On its first day of public activity, BrownU Jews for Ceasefire Now quickly became the center of attention on College Hill.
The group ÔÇö officially announced Nov. 8, though some members signed a letter in The Herald under the title ÔÇťJews for Ceasefire NowÔÇŁ the day before ÔÇö stemmed from informal gatherings that came soon after HamasÔÇÖs Oct. 7 attacks on southern Israel, according to Mica Maltzman ÔÇÖ25 and Rita Feder ÔÇÖ24, two representatives from JFCN.
In just under a month, the meetings led to a Nov. 8 sit-in at University Hall in which 20 students were arrested and charged with willful trespass. At the sit-in, they demanded Brown ÔÇťpromote an immediate ceasefire and a lasting peace by divesting its endowment from companies that enable war crimes in Gaza,ÔÇŁ according to an .
At initial meetings, students concerned about IsraelÔÇÖs response to the attacks gathered to grieve and process their emotions.
Edie Fine ÔÇÖ25, who participated in the sit-in, said the gatherings served as an ÔÇťaffinity spaceÔÇŁ in which numerous students expressed a desire to support pro-Palestinian advocacy.
There was ÔÇťno possible way that we could spend time in a room engaging with our own feelings and emotions and not emerge with an urgency and a compulsion to act,ÔÇŁ Fine added.
Feder said she hoped to use the groupÔÇÖs platform as Jewish students to ÔÇťdisrupt the narrative that there is a monolithic Jewish voice that stands solely in support of the military actions of the State of Israel.ÔÇŁ
ÔÇťIt was important for us to show that there are Jews who view the safety of Israelis and Jews not as mutually exclusive from the safety and security of Palestinians, but actually as inextricably intertwined,ÔÇŁ Feder said.
As demands for the University to divest or call for a ceasefire went unmet by the University, a few JFCN group members proposed ÔÇťescalating the call,ÔÇŁ according to Feder.
Fine cited the UniversityÔÇÖs history of student activism through sit-ins as one of JFCNÔÇÖs primary motivations for choosing to occupy University Hall on Nov. 8.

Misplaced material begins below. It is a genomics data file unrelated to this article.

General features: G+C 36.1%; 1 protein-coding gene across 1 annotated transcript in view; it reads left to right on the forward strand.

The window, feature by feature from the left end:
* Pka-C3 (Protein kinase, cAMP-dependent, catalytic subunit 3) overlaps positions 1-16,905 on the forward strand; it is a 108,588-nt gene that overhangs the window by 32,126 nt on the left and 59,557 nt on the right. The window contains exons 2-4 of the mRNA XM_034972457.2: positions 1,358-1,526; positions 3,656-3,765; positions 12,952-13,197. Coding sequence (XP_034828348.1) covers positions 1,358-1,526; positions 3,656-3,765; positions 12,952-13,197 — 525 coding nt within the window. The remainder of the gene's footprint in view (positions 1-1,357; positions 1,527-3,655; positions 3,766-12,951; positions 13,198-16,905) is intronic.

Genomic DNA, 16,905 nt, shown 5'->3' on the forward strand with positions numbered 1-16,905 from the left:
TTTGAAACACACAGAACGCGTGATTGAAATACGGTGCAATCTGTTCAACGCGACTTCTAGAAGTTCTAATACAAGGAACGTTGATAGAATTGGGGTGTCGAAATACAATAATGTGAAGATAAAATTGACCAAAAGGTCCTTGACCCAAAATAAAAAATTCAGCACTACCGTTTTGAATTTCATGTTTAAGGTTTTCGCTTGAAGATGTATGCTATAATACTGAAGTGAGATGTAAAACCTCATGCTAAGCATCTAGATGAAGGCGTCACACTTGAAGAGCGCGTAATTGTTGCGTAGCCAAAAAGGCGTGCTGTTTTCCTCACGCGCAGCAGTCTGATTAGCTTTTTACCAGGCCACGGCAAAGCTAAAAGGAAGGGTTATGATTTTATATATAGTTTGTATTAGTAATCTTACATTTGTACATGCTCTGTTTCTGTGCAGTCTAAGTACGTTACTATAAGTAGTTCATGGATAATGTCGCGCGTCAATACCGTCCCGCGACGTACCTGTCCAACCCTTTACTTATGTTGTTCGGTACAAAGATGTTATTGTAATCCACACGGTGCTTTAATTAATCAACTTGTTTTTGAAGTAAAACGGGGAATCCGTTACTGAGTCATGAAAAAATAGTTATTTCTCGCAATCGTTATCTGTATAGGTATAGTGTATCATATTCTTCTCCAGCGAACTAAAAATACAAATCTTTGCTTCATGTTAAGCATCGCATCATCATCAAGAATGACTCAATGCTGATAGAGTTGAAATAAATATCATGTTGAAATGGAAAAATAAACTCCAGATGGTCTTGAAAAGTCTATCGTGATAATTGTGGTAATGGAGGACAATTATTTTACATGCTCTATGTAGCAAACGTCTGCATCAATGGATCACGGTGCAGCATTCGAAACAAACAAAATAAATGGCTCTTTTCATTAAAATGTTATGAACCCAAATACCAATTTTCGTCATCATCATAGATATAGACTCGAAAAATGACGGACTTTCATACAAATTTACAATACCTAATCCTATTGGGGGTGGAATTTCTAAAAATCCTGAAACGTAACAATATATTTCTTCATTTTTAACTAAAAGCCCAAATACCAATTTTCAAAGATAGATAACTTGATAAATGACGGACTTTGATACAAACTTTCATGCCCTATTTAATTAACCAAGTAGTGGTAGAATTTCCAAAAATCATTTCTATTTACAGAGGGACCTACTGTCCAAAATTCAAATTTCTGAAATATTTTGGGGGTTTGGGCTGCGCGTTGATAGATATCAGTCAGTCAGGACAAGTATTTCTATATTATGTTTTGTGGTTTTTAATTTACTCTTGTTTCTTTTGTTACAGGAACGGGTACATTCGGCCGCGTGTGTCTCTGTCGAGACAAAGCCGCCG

Many JFCN members met on the night of Nov. 6 ÔÇö two days before the sit-in ÔÇö at the house of a member to formulate a plan and discuss all possible outcomes, Fine said. For safety and visibility reasons, the group aimed to reach a ÔÇťcritical massÔÇŁ of 20 students who would participate in the sit-in before following through, according to Fine.
ÔÇťIt was a risky move,ÔÇŁ Feder said. ÔÇťPeople knew the potential consequences, and some people werenÔÇÖt in a position to take those risks.ÔÇŁ
The groupÔÇÖs primary focus was ensuring that all participants felt emotionally prepared with ÔÇťno unanswered anxieties,ÔÇŁ Fine said.
Fine said the decision was not taken lightly, but the ÔÇťyesÔÇŁ came immediately. ÔÇťI knew what my instincts were, and I knew I had to trust them,ÔÇŁ they said.
The meeting ended with only 15 students willing to sit in. But JFCNÔÇÖs outreach over the next two days garnered enough support to follow through with the groupÔÇÖs plans on Nov. 8. Twenty students physically occupied University Hall that day, but more than 40 students were prepared to sustain the participants until demands were met, according to Feder.
JFCN shares some members with Talk for Tomorrow, a group of anonymous, multicultural students that held an Oct. 18 vigil to mourn Palestinian and Israeli victims, Feder wrote in a message to The Herald. Prior to the vigil, Talk for Tomorrow released an open letter addressed to Paxson, calling on her ÔÇťto protect Palestinians and those advocating for Palestinian rights on campus.ÔÇŁ
According to Feder, who has been involved with Talk for Tomorrow, the group is ÔÇťnot dead,ÔÇŁ though many members are currently ÔÇťat capacity.ÔÇŁ Still, Feder hopes that the group will continue to be a space for people to ÔÇťtalk to each other on how to engage in difficult issues and humanize each other.ÔÇŁ
Fine believes there are over 100 students currently involved in JFCN ÔÇö now focused on ensuring the sit-in did not go unnoticed. Since the groupÔÇÖs demands were not met, Feder previously told The Herald that JFCN is ÔÇťa voice that will only get louder.ÔÇŁ